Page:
Declassified government report describes shocking impacts of fracking on local communities

People that live near fracking sites could suffer health problems and financial hardships caused by the emerging industry, according to a newly declassified government report.

The draft document – which was partially released last year following an Unearthed freedom of information request – includes striking passages that were previously blacked out, including the most dramatic claim that:

“Properties located within a 1 – 5 mile radius of the fracking operation may also incur an additional cost of insurance to cover losses in case of explosion on the site.”

“Such an event,” the author notes, “would clearly have social impacts.”

The report, the full release of which was ordered last month by the Information Commissioner after a nearly year-long legal battle, also details several other possible health and financial impacts.

And on climate change, it says that fracking in the UK could cause a gross increase in global CO2 emissions — if the gas that would otherwise be burned in the UK is burned elsewhere.

The government department responsible for the report (Defra) has rejected its findings, describing them as not “analytically robust.”

Water, noise, light and air pollution

People could experience the consequences of surface water contamination from fracking, the government’s internal analysis concludes.

Though it is unlikely to impact drinking water supplies, the report claims, it “can affect human health indirectly through consumption of contaminated wildlife, livestock, or agricultural products.”

Meanwhile noise and light pollution from rigs could also lead to problems, with the report saying: “some residents may experience deafening noise; light pollution that affects sleeping patterns.”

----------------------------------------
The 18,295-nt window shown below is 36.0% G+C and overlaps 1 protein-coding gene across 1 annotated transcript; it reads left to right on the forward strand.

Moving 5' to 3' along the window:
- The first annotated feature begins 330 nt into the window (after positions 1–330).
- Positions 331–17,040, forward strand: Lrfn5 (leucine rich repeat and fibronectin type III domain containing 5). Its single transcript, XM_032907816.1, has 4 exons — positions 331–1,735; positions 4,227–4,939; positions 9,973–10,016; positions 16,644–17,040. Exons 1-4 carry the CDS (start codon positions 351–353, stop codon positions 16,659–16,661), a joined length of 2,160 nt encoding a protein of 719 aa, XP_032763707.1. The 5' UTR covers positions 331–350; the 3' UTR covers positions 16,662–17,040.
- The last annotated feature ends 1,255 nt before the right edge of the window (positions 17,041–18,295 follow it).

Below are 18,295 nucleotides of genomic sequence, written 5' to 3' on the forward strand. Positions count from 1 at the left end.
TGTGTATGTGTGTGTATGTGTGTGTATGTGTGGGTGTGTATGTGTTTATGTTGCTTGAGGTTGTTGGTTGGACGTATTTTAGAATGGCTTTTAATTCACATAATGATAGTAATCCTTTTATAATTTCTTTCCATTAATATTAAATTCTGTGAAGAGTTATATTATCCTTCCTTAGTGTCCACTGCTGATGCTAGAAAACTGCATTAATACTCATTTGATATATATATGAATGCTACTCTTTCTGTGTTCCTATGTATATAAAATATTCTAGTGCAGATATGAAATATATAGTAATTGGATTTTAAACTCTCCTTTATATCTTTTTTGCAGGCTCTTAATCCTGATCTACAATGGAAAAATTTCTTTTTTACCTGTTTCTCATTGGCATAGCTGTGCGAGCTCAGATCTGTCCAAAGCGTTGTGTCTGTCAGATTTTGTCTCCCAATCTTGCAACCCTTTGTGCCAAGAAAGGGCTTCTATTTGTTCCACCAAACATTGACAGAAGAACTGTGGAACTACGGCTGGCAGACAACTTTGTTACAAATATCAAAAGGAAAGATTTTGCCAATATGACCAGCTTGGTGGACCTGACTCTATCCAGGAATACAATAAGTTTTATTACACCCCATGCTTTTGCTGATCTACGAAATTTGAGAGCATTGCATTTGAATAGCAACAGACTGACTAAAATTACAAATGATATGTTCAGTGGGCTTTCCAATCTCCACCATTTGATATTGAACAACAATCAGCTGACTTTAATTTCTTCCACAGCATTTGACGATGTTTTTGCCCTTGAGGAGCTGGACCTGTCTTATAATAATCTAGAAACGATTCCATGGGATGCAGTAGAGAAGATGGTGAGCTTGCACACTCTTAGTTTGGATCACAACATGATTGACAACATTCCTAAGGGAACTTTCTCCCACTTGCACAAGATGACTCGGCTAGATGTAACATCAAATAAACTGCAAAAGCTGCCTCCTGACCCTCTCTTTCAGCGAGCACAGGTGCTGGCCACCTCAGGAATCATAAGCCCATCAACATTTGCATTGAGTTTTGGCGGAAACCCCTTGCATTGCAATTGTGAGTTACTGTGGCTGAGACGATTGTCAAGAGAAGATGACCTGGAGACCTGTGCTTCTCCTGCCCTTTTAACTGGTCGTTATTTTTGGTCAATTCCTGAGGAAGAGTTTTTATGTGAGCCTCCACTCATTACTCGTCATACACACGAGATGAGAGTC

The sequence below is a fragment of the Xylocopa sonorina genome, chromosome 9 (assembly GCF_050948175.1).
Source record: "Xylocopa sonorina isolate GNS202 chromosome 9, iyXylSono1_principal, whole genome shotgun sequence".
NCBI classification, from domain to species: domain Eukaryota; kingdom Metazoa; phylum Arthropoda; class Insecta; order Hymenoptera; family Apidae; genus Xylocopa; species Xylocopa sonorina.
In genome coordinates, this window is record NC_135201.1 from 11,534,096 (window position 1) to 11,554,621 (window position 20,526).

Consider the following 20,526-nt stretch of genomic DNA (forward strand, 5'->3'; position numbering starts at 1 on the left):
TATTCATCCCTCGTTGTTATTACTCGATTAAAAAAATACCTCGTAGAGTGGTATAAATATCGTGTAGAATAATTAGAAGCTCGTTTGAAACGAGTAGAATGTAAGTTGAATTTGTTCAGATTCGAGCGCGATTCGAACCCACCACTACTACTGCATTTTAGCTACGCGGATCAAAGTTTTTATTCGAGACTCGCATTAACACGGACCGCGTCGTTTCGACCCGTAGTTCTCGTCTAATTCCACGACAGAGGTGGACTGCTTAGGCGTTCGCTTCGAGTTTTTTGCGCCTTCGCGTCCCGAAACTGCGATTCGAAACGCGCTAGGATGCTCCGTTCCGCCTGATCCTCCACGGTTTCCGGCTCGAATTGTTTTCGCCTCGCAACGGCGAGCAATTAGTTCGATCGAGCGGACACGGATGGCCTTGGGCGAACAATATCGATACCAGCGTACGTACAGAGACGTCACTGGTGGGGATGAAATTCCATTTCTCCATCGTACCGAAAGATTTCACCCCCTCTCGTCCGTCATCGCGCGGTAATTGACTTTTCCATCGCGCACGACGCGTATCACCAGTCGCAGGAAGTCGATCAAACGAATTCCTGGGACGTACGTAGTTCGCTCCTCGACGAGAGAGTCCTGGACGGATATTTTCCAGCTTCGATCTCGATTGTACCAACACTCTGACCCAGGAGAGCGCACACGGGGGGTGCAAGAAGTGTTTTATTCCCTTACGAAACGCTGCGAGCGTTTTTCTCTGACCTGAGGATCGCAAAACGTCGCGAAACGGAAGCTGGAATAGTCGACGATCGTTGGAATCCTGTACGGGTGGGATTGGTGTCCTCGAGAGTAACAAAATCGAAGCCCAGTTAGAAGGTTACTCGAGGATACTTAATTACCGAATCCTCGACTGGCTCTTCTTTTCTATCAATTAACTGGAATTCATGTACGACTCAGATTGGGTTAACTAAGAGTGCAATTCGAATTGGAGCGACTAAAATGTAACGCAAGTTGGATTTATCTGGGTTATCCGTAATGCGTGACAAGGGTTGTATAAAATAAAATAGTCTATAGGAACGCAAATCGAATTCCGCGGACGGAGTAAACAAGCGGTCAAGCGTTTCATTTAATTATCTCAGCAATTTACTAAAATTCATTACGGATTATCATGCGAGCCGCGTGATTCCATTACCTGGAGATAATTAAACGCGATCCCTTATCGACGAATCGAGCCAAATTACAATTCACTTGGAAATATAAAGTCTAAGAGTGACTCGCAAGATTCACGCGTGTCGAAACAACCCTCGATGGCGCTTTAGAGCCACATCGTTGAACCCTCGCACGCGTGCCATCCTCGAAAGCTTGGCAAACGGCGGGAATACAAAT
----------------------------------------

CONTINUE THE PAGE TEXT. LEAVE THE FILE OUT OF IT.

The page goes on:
It adds: “Noxious odours from venting gases can also impact on air quality for local residents.”

Truck movements to and from the sites – about 14 to 51 journeys a day over a period of weeks – could also exacerbate air and noise pollution.

And if you have resulting health problems you might find your local services stretched with the additional demand from the influx of fracking workers.

The report says that it’s unclear whether the extra funding given to communities “will be sufficient to meet the additional demand if new schools or hospitals are needed to ensure service provision for existing rural communities is maintained”.

Housing and jobs

Homes may be worth up to 7% less if you live within a mile of a fracking site (though other estimates say 10% or even up to 70% of the value could be wiped off) — and homeowners may have to pay more for your house insurance in case of an explosion on site.

And even renters can expect to see prices rise as new workers arrive in the area, the report says.

The fracking industry, it appears, is a mixed bag for local economies — short term benefits belie costs in terms of industries including “agriculture, tourism, organic farming, hunting, fishing, and outdoor recreation.”

The report also highlights concerns about what happens to local economies after the frackers leave.

And in case local people were thinking of working in the fracking industry, there is also uncertainty over “how sustainable the shale gas investments will be in the future and whether rural communities have the right mix of skills to take advantage of the new jobs and wider benefits on offer”.

Regulatory uncertainty

And at a time of deep cuts to DECC, the Environment Agency and HSE – the people responsible for regulating the fracking industry – it is tricky that the report recommends that “regulatory capacity may need to be increased”.

A Defra statement said: “This document was drawn up as a draft internal discussion paper – it is not analytically robust, has not been peer-reviewed and remains incomplete.

“It does not contain any new data or evidence, and many of the conclusions amount to unsubstantiated conjecture, which do not represent the views of officials or ministers.”

Read the UNREDACTED Defra report in its entirety here